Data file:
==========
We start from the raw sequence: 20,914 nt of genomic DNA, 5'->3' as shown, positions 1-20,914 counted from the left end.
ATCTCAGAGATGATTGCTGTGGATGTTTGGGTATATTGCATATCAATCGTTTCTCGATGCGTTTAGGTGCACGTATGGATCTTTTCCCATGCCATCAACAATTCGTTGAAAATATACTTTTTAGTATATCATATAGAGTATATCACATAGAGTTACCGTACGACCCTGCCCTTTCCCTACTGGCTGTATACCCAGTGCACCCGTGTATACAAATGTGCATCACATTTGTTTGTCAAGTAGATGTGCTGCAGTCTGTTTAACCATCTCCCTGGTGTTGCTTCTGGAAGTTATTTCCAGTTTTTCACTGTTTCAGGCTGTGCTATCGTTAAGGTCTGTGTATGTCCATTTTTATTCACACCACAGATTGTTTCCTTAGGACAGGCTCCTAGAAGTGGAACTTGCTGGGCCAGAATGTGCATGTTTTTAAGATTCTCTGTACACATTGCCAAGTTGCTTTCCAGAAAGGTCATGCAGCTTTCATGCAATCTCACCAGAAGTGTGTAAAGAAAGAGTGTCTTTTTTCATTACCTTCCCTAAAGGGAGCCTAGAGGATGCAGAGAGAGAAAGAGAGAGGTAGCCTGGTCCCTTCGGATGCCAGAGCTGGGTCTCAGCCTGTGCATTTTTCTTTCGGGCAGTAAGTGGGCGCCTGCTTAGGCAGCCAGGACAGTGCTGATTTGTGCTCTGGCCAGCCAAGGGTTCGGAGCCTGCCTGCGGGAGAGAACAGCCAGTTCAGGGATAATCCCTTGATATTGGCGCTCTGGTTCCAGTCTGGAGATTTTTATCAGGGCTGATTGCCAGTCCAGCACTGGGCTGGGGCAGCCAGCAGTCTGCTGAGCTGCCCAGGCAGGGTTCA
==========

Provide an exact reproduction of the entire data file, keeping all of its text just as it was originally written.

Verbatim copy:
We start from the raw sequence: 20,914 nt of genomic DNA, 5'->3' as shown, positions 1-20,914 counted from the left end.
ATCTCAGAGATGATTGCTGTGGATGTTTGGGTATATTGCATATCAATCGTTTCTCGATGCGTTTAGGTGCACGTATGGATCTTTTCCCATGCCATCAACAATTCGTTGAAAATATACTTTTTAGTATATCATATAGAGTATATCACATAGAGTTACCGTACGACCCTGCCCTTTCCCTACTGGCTGTATACCCAGTGCACCCGTGTATACAAATGTGCATCACATTTGTTTGTCAAGTAGATGTGCTGCAGTCTGTTTAACCATCTCCCTGGTGTTGCTTCTGGAAGTTATTTCCAGTTTTTCACTGTTTCAGGCTGTGCTATCGTTAAGGTCTGTGTATGTCCATTTTTATTCACACCACAGATTGTTTCCTTAGGACAGGCTCCTAGAAGTGGAACTTGCTGGGCCAGAATGTGCATGTTTTTAAGATTCTCTGTACACATTGCCAAGTTGCTTTCCAGAAAGGTCATGCAGCTTTCATGCAATCTCACCAGAAGTGTGTAAAGAAAGAGTGTCTTTTTTCATTACCTTCCCTAAAGGGAGCCTAGAGGATGCAGAGAGAGAAAGAGAGAGGTAGCCTGGTCCCTTCGGATGCCAGAGCTGGGTCTCAGCCTGTGCATTTTTCTTTCGGGCAGTAAGTGGGCGCCTGCTTAGGCAGCCAGGACAGTGCTGATTTGTGCTCTGGCCAGCCAAGGGTTCGGAGCCTGCCTGCGGGAGAGAACAGCCAGTTCAGGGATAATCCCTTGATATTGGCGCTCTGGTTCCAGTCTGGAGATTTTTATCAGGGCTGATTGCCAGTCCAGCACTGGGCTGGGGCAGCCAGCAGTCTGCTGAGCTGCCCAGGCAGGGTTCA